Washington state could soon elect their first African American to statewide office, if only she can make it through the topsy-turvy world of education politics. Erin Jones, an educator and community advocate is in a heated race to be her state’s education chief. Her opponent, Chris Reykdal, recently sent an email to his followers likening Jones to Donald Trump. It’s a loaded charge, especially lobbed at an affable and politically liberal person like Jones. We’re republishing the post below by John Prosser from blog Rise Up For Students to take you in the weeds of how the politics of white privilege can be a barrier to electing even the most agreeable people of color. Beware, it’s a challenging read, and highly localized to Washington, but it is a lawyer-like walk through the anatomy of how dirty politics and stealthy communications are used to disable qualified candidates from office.

by John Prosser

Chris Reykdal and I have something in common it seems: we’re both sick of privileged white men.

In a campaign email he sent to his supporters asking for donations just last Saturday morning (Sept. 24, at 8:58 AM) Reykdal emphasized that he is “Sick of Donald Trump!”

Me too, Chris, me too. Trump is racist, sexist, and a notorious liar. I am not a fan of electing racist, sexist liars to any position. President or otherwise.

Which brings me to the otherwise.

Like Trump, Chris Reykdal is a privileged white man content with lying and using dog-whistle racism to win an election against a more qualified woman candidate.

Last Saturday morning Reykdal sent an email soliciting donations from supporters that compared Erin Jones — who after winning the primary has an excellent shot at becoming Washington State’s first black person (man or woman) elected to a statewide office — to Donald Trump.

Let me reiterate that slowly and clearly: Chris Reykdal, a privileged white man, just compared Erin Jones, a black woman vying to become the state’s first elected black leader at the state level, to Donald Trump.

There are some Donald Trump tactics being used here, only it’s Reykdal, not Jones, who is gutter diving.

Examining Chris’s Email to Donors

Chris begins his solicitation email with the Trump comparison and then supports his disgust with claims that Erin Jones is being bought by corporate reformers. Not only is this statement untrue (stop lying Chris), Chris is the candidate who is being supported by excessive organizational contributions. Let’s examine his claims.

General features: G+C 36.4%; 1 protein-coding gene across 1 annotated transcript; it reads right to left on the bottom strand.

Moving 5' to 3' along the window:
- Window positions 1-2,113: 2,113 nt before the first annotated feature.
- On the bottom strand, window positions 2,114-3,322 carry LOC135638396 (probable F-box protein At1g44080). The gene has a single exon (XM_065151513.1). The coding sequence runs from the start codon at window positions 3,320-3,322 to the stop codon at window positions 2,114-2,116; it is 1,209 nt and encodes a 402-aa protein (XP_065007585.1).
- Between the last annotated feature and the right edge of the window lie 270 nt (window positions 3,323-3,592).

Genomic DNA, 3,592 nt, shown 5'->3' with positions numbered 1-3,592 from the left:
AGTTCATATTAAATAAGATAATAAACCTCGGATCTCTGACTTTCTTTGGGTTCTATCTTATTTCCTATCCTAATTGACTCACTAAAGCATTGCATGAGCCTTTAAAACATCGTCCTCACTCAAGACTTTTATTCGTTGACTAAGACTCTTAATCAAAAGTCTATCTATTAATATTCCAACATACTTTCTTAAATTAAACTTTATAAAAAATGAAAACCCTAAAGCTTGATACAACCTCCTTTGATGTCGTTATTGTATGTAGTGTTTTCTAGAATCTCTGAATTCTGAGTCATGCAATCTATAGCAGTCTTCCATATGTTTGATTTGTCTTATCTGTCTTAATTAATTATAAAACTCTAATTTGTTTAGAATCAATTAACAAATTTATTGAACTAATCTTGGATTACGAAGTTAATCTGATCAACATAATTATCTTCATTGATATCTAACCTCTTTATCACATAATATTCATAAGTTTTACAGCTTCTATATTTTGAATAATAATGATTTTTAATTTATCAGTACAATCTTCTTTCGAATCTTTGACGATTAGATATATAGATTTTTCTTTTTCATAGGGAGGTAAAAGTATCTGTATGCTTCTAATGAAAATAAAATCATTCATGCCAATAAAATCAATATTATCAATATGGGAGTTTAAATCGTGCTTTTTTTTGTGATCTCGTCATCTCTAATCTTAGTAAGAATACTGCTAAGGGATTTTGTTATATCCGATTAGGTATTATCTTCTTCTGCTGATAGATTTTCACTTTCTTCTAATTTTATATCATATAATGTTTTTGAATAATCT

Here is Chris’s email in full (bold is original to the email):

I’m sick of Donald Trump! I’m sick of the bigger symbolism of his campaign. I’m done with excessively wealthy individuals trying to buy elections without a remote understanding of how to effectively serve the interests of the public. Guess what? It’s happening even in my OSPI race! The millionaire corporate-style reformers are writing $2,000 (maximum) checks to my opponent.

I respect their desire for “change,” but these folks know nothing about the Superintendent’s office or quite frankly, how to truly help kids, teachers, and schools – most likely because they’ve never worked in education, public policy, or education finance! They want schools to run like for-profit companies. THEY ARE NOT THE SAME THING! THE paramount duty in our State Constitution is FULLY and AMPLY funding our K-12 public schools. The Constitution does not say vouchers, charters, or privatization. Our kids and our schools are not profit centers to be shut down or “right-sized” to make an extra buck. In fact, quite the opposite. We need to drive additional resources to communities and kids most in need!

Unlike my opponent, I won’t be getting $2,000 checks from wealthy school privatizers, but I do have you: $25, $50, $100, and $250 at a time. Ballots go out in four weeks and it is critical that our army of supporters step up right now.

Chris claims that “the millionaire corporate-style reformers are writing $2,000 (maximum) checks to my opponent,” and that “unlike my opponent, I won’t be getting $2,000 checks from wealthy school privatizers.” Let’s address these claims first, since they are the theme that underlies his being “sick of the bigger symbolism of [Trump’s] campaign.”

A review of the Public Disclosure Commission’s database on campaign contributions reveals that Reykdal is blatantly misleading his supporters. Both simple math and a line-by-line analysis tells us so.

Erin Jones has received, as of this writing, $144,345.15 in contributions from 1,627 donations. That is an average of $88.72 per donation.